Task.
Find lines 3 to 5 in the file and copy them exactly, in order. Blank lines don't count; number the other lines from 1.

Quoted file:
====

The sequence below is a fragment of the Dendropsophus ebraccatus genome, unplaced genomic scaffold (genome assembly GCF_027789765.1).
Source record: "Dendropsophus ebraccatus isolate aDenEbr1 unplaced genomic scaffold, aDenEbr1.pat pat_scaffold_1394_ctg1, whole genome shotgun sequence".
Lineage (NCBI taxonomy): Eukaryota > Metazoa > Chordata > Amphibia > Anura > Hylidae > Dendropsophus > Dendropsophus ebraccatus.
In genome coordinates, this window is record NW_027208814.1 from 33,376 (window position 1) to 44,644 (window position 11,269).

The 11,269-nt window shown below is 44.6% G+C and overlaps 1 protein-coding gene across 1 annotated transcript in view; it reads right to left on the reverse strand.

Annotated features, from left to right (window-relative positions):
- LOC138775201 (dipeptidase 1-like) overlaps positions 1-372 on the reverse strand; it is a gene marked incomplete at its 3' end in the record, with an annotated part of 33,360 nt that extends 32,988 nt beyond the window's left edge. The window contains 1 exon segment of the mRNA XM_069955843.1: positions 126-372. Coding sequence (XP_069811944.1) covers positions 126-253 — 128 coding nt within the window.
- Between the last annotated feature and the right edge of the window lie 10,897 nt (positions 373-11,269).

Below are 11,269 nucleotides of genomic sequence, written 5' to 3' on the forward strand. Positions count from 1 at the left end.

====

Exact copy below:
Lineage (NCBI taxonomy): Eukaryota > Metazoa > Chordata > Amphibia > Anura > Hylidae > Dendropsophus > Dendropsophus ebraccatus.
In genome coordinates, this window is record NW_027208814.1 from 33,376 (window position 1) to 44,644 (window position 11,269).

The 11,269-nt window shown below is 44.6% G+C and overlaps 1 protein-coding gene across 1 annotated transcript in view; it reads right to left on the reverse strand.